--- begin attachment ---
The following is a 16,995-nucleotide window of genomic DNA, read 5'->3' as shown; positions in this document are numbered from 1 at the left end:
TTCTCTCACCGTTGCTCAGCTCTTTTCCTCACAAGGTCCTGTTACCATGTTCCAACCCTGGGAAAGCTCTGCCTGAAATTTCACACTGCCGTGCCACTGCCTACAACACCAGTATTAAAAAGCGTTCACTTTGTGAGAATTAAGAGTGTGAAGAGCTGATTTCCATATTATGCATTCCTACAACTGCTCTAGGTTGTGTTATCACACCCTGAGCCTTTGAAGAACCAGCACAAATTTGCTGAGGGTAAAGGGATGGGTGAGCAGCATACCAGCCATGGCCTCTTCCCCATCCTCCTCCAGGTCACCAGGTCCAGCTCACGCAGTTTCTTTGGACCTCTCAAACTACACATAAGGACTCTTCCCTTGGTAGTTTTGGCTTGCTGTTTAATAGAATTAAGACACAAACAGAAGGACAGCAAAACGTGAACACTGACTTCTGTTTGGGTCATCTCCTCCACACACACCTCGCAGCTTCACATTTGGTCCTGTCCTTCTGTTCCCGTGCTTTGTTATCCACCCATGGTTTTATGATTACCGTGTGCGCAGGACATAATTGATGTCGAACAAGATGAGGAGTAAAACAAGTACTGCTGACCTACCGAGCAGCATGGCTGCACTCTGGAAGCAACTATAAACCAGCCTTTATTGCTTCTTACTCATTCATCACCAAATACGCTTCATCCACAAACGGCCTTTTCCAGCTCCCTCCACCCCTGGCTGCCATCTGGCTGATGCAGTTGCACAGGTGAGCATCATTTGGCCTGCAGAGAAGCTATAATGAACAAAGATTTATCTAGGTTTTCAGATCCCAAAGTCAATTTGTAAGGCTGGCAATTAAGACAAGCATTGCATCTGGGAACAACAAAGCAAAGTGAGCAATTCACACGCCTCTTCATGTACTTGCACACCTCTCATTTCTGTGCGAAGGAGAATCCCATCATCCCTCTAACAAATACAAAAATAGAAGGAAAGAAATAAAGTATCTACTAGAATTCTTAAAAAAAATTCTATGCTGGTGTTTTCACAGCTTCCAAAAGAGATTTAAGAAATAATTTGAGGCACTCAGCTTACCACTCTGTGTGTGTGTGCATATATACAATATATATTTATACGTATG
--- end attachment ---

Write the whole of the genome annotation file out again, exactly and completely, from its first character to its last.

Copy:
The following is a 16,995-nucleotide window of genomic DNA, read 5'->3' as shown; positions in this document are numbered from 1 at the left end:
TTCTCTCACCGTTGCTCAGCTCTTTTCCTCACAAGGTCCTGTTACCATGTTCCAACCCTGGGAAAGCTCTGCCTGAAATTTCACACTGCCGTGCCACTGCCTACAACACCAGTATTAAAAAGCGTTCACTTTGTGAGAATTAAGAGTGTGAAGAGCTGATTTCCATATTATGCATTCCTACAACTGCTCTAGGTTGTGTTATCACACCCTGAGCCTTTGAAGAACCAGCACAAATTTGCTGAGGGTAAAGGGATGGGTGAGCAGCATACCAGCCATGGCCTCTTCCCCATCCTCCTCCAGGTCACCAGGTCCAGCTCACGCAGTTTCTTTGGACCTCTCAAACTACACATAAGGACTCTTCCCTTGGTAGTTTTGGCTTGCTGTTTAATAGAATTAAGACACAAACAGAAGGACAGCAAAACGTGAACACTGACTTCTGTTTGGGTCATCTCCTCCACACACACCTCGCAGCTTCACATTTGGTCCTGTCCTTCTGTTCCCGTGCTTTGTTATCCACCCATGGTTTTATGATTACCGTGTGCGCAGGACATAATTGATGTCGAACAAGATGAGGAGTAAAACAAGTACTGCTGACCTACCGAGCAGCATGGCTGCACTCTGGAAGCAACTATAAACCAGCCTTTATTGCTTCTTACTCATTCATCACCAAATACGCTTCATCCACAAACGGCCTTTTCCAGCTCCCTCCACCCCTGGCTGCCATCTGGCTGATGCAGTTGCACAGGTGAGCATCATTTGGCCTGCAGAGAAGCTATAATGAACAAAGATTTATCTAGGTTTTCAGATCCCAAAGTCAATTTGTAAGGCTGGCAATTAAGACAAGCATTGCATCTGGGAACAACAAAGCAAAGTGAGCAATTCACACGCCTCTTCATGTACTTGCACACCTCTCATTTCTGTGCGAAGGAGAATCCCATCATCCCTCTAACAAATACAAAAATAGAAGGAAAGAAATAAAGTATCTACTAGAATTCTTAAAAAAAATTCTATGCTGGTGTTTTCACAGCTTCCAAAAGAGATTTAAGAAATAATTTGAGGCACTCAGCTTACCACTCTGTGTGTGTGTGCATATATACAATATATATTTATACGTATG